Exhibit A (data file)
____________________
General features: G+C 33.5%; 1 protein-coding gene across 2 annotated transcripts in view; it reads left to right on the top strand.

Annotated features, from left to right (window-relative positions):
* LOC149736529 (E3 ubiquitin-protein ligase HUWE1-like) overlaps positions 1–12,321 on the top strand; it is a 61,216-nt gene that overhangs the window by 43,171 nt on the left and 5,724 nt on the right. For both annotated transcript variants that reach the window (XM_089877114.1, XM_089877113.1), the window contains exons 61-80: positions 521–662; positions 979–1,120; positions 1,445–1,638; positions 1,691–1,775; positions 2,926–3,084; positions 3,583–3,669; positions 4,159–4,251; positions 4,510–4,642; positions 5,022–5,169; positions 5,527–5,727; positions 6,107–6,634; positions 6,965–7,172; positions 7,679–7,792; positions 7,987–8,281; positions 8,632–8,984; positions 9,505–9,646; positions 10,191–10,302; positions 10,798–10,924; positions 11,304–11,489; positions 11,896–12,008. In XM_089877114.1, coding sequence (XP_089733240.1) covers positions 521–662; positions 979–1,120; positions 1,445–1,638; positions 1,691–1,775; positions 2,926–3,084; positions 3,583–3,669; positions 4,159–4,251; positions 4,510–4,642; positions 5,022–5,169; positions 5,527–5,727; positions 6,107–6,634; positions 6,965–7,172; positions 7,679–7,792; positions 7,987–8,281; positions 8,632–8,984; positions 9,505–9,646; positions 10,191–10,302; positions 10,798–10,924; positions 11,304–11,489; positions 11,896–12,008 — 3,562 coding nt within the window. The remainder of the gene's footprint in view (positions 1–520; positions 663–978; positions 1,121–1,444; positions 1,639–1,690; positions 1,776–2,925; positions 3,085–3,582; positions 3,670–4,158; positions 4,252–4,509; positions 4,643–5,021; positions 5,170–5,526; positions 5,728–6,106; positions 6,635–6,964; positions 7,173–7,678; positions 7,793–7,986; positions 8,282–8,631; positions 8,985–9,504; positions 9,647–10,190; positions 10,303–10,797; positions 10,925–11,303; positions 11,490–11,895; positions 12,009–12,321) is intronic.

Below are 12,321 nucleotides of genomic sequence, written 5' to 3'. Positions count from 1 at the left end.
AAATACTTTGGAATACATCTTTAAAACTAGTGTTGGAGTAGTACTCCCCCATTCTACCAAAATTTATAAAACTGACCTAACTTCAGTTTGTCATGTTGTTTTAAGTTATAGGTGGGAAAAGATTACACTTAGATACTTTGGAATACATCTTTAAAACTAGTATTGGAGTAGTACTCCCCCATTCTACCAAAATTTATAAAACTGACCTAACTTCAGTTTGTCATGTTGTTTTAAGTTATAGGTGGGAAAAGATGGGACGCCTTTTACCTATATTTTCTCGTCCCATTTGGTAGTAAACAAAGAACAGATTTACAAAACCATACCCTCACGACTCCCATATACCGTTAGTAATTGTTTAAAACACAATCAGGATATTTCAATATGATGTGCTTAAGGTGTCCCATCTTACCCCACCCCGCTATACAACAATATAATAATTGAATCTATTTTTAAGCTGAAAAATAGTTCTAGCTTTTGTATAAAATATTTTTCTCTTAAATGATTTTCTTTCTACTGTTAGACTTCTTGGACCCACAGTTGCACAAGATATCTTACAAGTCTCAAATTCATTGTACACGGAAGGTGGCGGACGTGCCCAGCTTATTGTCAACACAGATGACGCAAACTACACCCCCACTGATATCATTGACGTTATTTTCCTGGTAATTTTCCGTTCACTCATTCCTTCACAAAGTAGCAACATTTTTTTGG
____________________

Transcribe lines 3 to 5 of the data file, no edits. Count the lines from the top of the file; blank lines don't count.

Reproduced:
* LOC149736529 (E3 ubiquitin-protein ligase HUWE1-like) overlaps positions 1–12,321 on the top strand; it is a 61,216-nt gene that overhangs the window by 43,171 nt on the left and 5,724 nt on the right. For both annotated transcript variants that reach the window (XM_089877114.1, XM_089877113.1), the window contains exons 61-80: positions 521–662; positions 979–1,120; positions 1,445–1,638; positions 1,691–1,775; positions 2,926–3,084; positions 3,583–3,669; positions 4,159–4,251; positions 4,510–4,642; positions 5,022–5,169; positions 5,527–5,727; positions 6,107–6,634; positions 6,965–7,172; positions 7,679–7,792; positions 7,987–8,281; positions 8,632–8,984; positions 9,505–9,646; positions 10,191–10,302; positions 10,798–10,924; positions 11,304–11,489; positions 11,896–12,008. In XM_089877114.1, coding sequence (XP_089733240.1) covers positions 521–662; positions 979–1,120; positions 1,445–1,638; positions 1,691–1,775; positions 2,926–3,084; positions 3,583–3,669; positions 4,159–4,251; positions 4,510–4,642; positions 5,022–5,169; positions 5,527–5,727; positions 6,107–6,634; positions 6,965–7,172; positions 7,679–7,792; positions 7,987–8,281; positions 8,632–8,984; positions 9,505–9,646; positions 10,191–10,302; positions 10,798–10,924; positions 11,304–11,489; positions 11,896–12,008 — 3,562 coding nt within the window. The remainder of the gene's footprint in view (positions 1–520; positions 663–978; positions 1,121–1,444; positions 1,639–1,690; positions 1,776–2,925; positions 3,085–3,582; positions 3,670–4,158; positions 4,252–4,509; positions 4,643–5,021; positions 5,170–5,526; positions 5,728–6,106; positions 6,635–6,964; positions 7,173–7,678; positions 7,793–7,986; positions 8,282–8,631; positions 8,985–9,504; positions 9,647–10,190; positions 10,303–10,797; positions 10,925–11,303; positions 11,490–11,895; positions 12,009–12,321) is intronic.

Below are 12,321 nucleotides of genomic sequence, written 5' to 3'. Positions count from 1 at the left end.
AAATACTTTGGAATACATCTTTAAAACTAGTGTTGGAGTAGTACTCCCCCATTCTACCAAAATTTATAAAACTGACCTAACTTCAGTTTGTCATGTTGTTTTAAGTTATAGGTGGGAAAAGATTACACTTAGATACTTTGGAATACATCTTTAAAACTAGTATTGGAGTAGTACTCCCCCATTCTACCAAAATTTATAAAACTGACCTAACTTCAGTTTGTCATGTTGTTTTAAGTTATAGGTGGGAAAAGATGGGACGCCTTTTACCTATATTTTCTCGTCCCATTTGGTAGTAAACAAAGAACAGATTTACAAAACCATACCCTCACGACTCCCATATACCGTTAGTAATTGTTTAAAACACAATCAGGATATTTCAATATGATGTGCTTAAGGTGTCCCATCTTACCCCACCCCGCTATACAACAATATAATAATTGAATCTATTTTTAAGCTGAAAAATAGTTCTAGCTTTTGTATAAAATATTTTTCTCTTAAATGATTTTCTTTCTACTGTTAGACTTCTTGGACCCACAGTTGCACAAGATATCTTACAAGTCTCAAATTCATTGTACACGGAAGGTGGCGGACGTGCCCAGCTTATTGTCAACACAGATGACGCAAACTACACCCCCACTGATATCATTGACGTTATTTTCCTGGTAATTTTCCGTTCACTCATTCCTTCACAAAGTAGCAACATTTTTTTGG